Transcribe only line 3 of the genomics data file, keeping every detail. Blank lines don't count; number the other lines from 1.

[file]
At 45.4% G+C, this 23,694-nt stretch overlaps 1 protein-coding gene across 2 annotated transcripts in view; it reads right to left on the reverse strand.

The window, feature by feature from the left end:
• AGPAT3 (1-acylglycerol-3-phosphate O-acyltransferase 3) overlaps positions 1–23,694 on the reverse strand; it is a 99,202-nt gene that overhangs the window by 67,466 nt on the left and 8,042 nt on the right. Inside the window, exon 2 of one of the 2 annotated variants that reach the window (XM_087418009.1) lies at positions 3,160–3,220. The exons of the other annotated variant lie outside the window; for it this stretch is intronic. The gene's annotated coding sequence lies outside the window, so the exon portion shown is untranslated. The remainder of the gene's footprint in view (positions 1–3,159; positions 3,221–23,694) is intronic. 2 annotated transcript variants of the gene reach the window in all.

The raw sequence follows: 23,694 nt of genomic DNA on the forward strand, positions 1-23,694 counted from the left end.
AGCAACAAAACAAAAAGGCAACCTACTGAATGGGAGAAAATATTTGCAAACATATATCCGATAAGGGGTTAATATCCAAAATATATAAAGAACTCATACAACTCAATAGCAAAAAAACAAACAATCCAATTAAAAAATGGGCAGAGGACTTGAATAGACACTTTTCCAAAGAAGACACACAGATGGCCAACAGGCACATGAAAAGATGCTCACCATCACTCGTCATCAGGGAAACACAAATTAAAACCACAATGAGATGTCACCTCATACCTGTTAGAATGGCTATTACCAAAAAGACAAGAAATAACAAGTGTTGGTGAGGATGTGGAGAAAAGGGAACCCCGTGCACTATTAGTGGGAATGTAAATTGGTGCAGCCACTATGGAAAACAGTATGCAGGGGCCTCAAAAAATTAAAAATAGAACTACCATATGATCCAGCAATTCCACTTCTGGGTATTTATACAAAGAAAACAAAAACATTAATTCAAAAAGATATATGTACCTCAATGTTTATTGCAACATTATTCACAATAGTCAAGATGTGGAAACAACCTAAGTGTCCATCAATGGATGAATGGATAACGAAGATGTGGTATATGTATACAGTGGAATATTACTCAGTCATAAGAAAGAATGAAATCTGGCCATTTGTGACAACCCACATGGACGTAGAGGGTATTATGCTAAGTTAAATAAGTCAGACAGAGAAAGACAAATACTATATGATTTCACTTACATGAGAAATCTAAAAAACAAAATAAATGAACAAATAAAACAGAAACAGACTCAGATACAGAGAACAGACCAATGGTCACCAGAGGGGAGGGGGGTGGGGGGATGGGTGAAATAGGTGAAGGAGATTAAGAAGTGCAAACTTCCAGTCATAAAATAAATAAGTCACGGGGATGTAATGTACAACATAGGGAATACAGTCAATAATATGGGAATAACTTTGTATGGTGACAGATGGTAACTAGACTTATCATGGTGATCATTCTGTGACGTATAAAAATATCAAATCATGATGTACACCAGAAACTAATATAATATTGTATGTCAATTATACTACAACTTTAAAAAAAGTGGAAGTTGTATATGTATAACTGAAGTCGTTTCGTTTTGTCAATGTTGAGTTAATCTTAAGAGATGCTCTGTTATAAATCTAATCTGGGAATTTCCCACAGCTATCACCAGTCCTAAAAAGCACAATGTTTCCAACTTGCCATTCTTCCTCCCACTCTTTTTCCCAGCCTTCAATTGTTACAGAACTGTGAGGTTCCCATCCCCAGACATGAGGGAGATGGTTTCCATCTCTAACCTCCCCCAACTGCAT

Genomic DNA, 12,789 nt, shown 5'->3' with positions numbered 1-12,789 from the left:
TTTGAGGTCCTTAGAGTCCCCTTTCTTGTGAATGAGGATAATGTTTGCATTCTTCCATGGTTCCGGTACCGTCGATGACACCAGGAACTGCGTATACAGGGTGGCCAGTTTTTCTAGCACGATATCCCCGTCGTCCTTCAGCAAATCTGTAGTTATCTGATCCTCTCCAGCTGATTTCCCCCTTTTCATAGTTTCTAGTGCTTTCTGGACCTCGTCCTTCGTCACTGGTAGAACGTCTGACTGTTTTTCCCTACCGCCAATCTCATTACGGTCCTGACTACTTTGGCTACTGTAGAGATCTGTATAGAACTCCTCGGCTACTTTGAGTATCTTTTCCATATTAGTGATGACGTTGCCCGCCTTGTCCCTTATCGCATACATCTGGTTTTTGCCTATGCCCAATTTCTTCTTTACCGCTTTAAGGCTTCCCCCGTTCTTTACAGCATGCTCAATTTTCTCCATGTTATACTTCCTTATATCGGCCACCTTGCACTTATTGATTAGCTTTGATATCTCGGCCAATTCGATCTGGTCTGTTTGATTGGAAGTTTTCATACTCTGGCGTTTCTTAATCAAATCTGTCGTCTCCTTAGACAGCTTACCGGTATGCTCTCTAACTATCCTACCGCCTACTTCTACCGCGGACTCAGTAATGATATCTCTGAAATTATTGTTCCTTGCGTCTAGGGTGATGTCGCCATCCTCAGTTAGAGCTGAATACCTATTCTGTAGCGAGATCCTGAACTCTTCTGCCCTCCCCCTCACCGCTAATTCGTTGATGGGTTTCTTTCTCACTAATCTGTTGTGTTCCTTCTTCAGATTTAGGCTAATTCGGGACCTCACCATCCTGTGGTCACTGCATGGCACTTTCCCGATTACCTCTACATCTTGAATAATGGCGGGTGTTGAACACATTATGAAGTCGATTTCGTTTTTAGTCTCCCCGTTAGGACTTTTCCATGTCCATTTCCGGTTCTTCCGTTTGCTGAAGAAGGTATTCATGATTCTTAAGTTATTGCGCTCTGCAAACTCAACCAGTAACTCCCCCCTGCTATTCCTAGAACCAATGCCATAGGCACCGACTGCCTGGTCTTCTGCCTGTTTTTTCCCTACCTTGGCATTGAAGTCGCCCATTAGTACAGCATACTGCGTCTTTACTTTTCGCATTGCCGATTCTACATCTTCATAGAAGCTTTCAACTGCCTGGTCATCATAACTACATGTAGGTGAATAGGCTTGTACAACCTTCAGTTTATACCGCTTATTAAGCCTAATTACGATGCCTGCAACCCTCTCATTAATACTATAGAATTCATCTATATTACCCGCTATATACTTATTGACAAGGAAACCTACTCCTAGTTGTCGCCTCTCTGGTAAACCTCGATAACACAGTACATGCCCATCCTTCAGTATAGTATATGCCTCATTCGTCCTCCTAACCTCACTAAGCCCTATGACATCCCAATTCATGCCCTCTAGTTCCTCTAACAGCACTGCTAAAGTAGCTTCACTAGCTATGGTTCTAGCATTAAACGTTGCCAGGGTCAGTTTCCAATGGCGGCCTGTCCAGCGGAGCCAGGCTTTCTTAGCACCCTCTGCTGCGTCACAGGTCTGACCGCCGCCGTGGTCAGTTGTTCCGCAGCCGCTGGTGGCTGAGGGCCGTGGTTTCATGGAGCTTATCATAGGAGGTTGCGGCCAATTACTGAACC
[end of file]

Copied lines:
• AGPAT3 (1-acylglycerol-3-phosphate O-acyltransferase 3) overlaps positions 1–23,694 on the reverse strand; it is a 99,202-nt gene that overhangs the window by 67,466 nt on the left and 8,042 nt on the right. Inside the window, exon 2 of one of the 2 annotated variants that reach the window (XM_087418009.1) lies at positions 3,160–3,220. The exons of the other annotated variant lie outside the window; for it this stretch is intronic. The gene's annotated coding sequence lies outside the window, so the exon portion shown is untranslated. The remainder of the gene's footprint in view (positions 1–3,159; positions 3,221–23,694) is intronic. 2 annotated transcript variants of the gene reach the window in all.